“All you need is love. But a little chocolate now and then doesn’t hurt.”

– Charles M. Shulz, Cartoonist

Valentine’s Day. It is a day bursting with red and pink, flowers and hearts, all in the middle of the chill of February. As with so many other holidays, Valentine’s Day can conjure a mix of feelings and memories. As children, many of us share memories of painstakingly filling out cards for our grade school classmates, and trading candy conversation hearts of “cutie pie” or “luv u” with friends. As an adult, many of us hold memories of love, of romance, and sometimes of heartbreak and loneliness. And of course, there is candy.

For someone working to recover from an eating disorder, Valentine’s Day can present a bit of a challenge on the candy front. Sugar and candy can be source of ambivalence and mixed emotions. For some, sugar may represent a fear food, or one that conjures reminders of engaging in binge-type behaviors. These unsettling memories and emotions can be further exacerbated in a society that frequently inundates us with media stories about the “dangers” of sugar. At Reasons, we thought this would be the perfect time to clear the air about good ol’ C12H22O11.

Sugar is one of the basic building blocks of what runs our bodies. Glucose is essentially the sole source of fuel for the brain, except in times of prolonged starvation. Simply put, we need glucose to survive. And sugar is also not at the root of many major diseases, contrary to the confusing messages we receive from news sources and magazines. Let’s take diabetes as an example. Major diabetes organizations have dispelled the myth that eating sugar causes diabetes. Type 1 diabetes is an autoimmune disease. Type 2 diabetes is caused by insulin resistance and pancreatic failure, and appears to have a strong genetic component. Let’s take dental health as another example. Sugar, in fact, does not cause cavities. Acid is the root cause of tooth decay.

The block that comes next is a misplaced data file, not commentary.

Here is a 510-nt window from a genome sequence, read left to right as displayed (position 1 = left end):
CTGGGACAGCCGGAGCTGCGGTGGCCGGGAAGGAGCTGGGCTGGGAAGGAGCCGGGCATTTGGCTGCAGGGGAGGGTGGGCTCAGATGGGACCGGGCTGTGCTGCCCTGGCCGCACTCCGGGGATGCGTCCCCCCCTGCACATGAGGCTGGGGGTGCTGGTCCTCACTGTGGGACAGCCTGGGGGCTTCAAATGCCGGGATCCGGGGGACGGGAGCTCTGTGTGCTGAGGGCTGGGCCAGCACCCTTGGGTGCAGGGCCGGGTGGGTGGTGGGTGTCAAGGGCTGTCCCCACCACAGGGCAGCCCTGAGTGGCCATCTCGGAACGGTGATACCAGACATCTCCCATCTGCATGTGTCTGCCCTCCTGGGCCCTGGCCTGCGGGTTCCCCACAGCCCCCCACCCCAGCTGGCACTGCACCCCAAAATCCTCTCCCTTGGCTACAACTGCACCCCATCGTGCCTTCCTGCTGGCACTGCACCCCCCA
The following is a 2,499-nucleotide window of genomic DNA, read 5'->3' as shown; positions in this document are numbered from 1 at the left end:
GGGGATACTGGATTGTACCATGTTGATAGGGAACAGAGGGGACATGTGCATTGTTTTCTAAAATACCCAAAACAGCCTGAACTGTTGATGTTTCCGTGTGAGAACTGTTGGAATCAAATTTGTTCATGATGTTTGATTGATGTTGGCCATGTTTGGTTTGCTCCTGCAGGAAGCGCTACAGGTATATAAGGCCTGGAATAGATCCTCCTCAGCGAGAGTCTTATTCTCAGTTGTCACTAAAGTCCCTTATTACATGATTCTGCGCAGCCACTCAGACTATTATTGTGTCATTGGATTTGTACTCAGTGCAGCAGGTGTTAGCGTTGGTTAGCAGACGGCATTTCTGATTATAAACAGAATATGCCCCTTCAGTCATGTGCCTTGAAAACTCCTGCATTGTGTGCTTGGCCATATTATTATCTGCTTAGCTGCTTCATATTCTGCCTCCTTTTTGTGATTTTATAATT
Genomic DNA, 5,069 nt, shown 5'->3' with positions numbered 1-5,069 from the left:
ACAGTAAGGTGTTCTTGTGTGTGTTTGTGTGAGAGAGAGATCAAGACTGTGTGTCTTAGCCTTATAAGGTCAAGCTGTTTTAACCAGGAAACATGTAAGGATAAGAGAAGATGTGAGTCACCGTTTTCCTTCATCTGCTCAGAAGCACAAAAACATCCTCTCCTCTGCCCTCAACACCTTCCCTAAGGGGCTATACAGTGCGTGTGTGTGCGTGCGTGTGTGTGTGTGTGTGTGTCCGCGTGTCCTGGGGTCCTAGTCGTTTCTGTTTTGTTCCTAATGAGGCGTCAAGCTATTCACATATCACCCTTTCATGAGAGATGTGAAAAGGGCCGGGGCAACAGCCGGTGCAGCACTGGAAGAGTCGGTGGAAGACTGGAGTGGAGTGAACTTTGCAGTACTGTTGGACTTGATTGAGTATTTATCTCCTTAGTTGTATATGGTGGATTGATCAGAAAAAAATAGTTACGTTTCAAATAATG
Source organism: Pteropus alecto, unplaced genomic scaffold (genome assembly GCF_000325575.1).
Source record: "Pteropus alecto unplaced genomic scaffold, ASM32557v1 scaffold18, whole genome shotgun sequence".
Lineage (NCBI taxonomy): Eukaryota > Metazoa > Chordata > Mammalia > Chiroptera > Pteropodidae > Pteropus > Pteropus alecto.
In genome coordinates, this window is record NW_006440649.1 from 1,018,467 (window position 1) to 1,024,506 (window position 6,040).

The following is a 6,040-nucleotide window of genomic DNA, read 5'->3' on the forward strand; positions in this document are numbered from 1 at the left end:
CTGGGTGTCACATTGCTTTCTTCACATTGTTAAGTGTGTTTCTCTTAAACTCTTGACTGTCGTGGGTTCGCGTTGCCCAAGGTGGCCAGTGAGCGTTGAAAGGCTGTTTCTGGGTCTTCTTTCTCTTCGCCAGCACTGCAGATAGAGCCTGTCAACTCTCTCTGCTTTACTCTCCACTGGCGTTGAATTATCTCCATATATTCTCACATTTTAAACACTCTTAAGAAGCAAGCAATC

Beyond perceived bodily health risk, many people cite concerns that sugar is as addictive as hard drugs like cocaine or heroin. While some studies indicate that sugar activates the reward center in the brain, none of those studies controlled for deprivation. Additional research done in rats shows that when sugar intake is not restricted, sugar’s addictive properties are not activated. In other words, when we deprive ourselves of sugar, we might be setting our brain’s up for a giant Catch 22. We crave the “forbidden fruit” not because we are addicted, but because we think it is forbidden.

Cutting out sugar completely can also be a sign of Orthorexia, a dangerous obsession with “healthy eating.” In fact, restricting entire food groups of any kind can be a risk factor for the development of an eating disorder, and potentially, a warning sign that someone is struggling. If you or a loved on notice signs and symptoms of food restriction, reach out to a professional to seek guidance.

So today, and every day, we are officially giving you permission to eat your Valentine’s Day candy with gusto! We’ll even go one step further. If you open up a box of chocolates from your sweetheart or yourself, and you bite into a mystery piece that you don’t like – throw it away. Find your favorite flavor – and enjoy.